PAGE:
It was a happy weekend for NASA, with the federal space agency's successful landing of its Mars rover yesterday and its Friday agreements with three American companies - Boeing among them - to design and develop the next generation of U.S. human spaceflights. Less happy is Amazon CEO Jeff Bezos, whose commercial venture, Kent-based Blue Origin, was scratched from the funding race to build a space taxi - having lost its test vehicle at 45,000 feet during an experimental flight last year.
Blue Origin logo
Space Exploration Technologies (SpaceX), of Hawthorne, Calif. - which is partnering with billionaire Paul Allen in another commercial space venture and hired ex-U.S. Senator Slade Gorton to lobby on its behalf - was awarded $440 million towards its craft development. Sierra Nevada Corporation, of Louisville, Colo., was awarded $212.5 million.
Bezos' venture ran out of the money, though it had been in competition with the other three through last year. In 2011, NASA doled out $270 million to the four companies, with $22 million going to Blue Origin.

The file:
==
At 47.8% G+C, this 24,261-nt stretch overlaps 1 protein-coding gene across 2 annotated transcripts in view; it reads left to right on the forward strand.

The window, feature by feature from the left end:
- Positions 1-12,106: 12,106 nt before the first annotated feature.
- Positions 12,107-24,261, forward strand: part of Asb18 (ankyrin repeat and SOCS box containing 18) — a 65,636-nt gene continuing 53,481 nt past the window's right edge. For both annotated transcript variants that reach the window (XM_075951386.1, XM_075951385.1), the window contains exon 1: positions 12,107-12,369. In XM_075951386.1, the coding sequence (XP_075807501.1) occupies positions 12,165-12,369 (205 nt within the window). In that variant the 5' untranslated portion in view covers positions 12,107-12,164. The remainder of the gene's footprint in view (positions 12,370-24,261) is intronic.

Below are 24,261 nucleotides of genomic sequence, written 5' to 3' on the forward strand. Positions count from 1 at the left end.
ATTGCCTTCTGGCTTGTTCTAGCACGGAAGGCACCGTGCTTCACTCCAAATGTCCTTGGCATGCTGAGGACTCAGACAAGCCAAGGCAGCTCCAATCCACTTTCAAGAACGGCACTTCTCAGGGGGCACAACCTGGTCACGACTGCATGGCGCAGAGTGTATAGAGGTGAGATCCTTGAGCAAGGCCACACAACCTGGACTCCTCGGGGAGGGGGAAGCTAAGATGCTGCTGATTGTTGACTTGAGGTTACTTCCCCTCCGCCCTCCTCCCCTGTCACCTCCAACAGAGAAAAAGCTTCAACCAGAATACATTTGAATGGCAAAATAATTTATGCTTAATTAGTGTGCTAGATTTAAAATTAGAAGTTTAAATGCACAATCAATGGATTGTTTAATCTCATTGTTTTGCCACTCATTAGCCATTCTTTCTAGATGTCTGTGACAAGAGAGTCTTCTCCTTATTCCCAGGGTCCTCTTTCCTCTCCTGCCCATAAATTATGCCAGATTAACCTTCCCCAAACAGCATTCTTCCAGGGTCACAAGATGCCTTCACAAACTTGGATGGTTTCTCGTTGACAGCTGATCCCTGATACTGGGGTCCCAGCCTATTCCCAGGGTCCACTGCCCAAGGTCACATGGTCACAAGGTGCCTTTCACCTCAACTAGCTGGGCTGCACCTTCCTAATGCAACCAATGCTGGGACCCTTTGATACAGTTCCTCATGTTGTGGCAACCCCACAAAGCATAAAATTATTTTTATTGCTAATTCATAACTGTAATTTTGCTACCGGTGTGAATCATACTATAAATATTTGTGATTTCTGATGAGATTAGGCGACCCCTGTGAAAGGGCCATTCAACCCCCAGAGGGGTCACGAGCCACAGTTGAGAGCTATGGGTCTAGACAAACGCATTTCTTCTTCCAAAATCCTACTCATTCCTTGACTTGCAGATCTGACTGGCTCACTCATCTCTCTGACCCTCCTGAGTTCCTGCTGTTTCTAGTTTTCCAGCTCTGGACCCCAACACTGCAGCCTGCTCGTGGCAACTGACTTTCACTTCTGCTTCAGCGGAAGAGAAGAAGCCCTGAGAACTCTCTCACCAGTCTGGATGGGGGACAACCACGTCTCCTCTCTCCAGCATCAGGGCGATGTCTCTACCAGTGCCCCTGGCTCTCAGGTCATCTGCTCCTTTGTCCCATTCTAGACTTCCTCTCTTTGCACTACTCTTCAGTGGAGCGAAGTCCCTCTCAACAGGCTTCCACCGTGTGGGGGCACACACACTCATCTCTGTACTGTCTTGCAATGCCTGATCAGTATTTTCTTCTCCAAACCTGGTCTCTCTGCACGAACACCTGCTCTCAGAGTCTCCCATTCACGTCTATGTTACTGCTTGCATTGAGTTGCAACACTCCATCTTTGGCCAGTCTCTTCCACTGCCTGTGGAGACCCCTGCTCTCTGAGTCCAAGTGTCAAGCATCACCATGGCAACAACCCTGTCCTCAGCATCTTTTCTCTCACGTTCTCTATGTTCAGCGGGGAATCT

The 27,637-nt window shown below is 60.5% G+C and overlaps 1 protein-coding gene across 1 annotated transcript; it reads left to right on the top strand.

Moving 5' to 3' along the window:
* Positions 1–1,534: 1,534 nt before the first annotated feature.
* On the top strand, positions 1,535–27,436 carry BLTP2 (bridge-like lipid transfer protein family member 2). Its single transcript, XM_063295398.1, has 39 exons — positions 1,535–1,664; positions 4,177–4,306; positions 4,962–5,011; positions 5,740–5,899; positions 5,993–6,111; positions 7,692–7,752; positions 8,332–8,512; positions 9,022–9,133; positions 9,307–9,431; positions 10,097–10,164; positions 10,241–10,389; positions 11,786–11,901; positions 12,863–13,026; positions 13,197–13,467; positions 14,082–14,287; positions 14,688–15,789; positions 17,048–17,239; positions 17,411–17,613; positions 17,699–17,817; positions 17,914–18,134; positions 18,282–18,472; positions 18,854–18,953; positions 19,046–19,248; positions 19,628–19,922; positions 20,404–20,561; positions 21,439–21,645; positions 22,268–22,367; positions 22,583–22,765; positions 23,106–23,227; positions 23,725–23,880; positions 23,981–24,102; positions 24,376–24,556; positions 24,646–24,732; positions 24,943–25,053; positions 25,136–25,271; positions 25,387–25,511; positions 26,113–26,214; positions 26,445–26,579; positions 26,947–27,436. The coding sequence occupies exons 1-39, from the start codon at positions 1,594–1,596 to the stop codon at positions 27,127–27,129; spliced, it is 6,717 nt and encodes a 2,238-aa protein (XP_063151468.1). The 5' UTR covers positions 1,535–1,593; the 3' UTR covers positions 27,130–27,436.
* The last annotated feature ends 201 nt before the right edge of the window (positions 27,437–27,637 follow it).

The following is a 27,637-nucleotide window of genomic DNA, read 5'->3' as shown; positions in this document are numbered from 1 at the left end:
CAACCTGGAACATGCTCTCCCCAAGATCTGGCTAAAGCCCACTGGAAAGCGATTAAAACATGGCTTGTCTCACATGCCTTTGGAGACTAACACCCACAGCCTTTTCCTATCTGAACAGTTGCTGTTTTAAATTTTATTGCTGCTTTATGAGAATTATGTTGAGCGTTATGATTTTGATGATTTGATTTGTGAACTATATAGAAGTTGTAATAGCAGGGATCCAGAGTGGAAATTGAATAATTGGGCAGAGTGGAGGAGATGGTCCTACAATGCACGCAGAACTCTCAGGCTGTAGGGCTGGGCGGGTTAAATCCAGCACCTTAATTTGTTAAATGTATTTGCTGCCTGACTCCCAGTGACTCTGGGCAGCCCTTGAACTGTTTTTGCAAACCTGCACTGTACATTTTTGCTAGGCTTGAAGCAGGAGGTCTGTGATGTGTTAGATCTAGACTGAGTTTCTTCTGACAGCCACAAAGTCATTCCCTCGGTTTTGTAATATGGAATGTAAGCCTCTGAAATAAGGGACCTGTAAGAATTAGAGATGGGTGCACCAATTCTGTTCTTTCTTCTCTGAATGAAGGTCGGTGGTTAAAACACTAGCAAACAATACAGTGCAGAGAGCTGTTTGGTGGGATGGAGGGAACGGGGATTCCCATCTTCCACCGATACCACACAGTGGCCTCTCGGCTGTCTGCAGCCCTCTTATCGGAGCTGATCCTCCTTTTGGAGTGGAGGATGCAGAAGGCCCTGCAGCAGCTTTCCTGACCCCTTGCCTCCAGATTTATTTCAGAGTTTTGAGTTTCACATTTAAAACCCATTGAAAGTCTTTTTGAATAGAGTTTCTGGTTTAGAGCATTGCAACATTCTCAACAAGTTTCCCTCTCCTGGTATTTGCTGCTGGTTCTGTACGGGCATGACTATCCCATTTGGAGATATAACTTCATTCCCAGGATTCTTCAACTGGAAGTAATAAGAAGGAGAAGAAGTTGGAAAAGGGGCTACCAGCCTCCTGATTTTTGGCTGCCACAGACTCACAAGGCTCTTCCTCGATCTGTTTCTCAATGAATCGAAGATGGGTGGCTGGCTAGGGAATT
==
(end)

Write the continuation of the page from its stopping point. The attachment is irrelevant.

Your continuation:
Billionaire Bezos will now have to continue his space venture independently, its future less clear. The company rarely publicly speaks about its progress and its Update page on the firm's website hasn't been updated since last November, following announcement of the in-flight loss (explosion?) of its second test vehicle at Mach 1.2 speed and an altitude of 45,000 feet.
Blue Origin continues to offer job openings, however, for engineers and developers as it focuses in part on developing reusable launch vehicles utilizing Vertical Take-off and Vertical Landing (VTVL) technology, according to the website. Its long-term goal is to make space travel possible "at dramatically lower cost and increased reliability."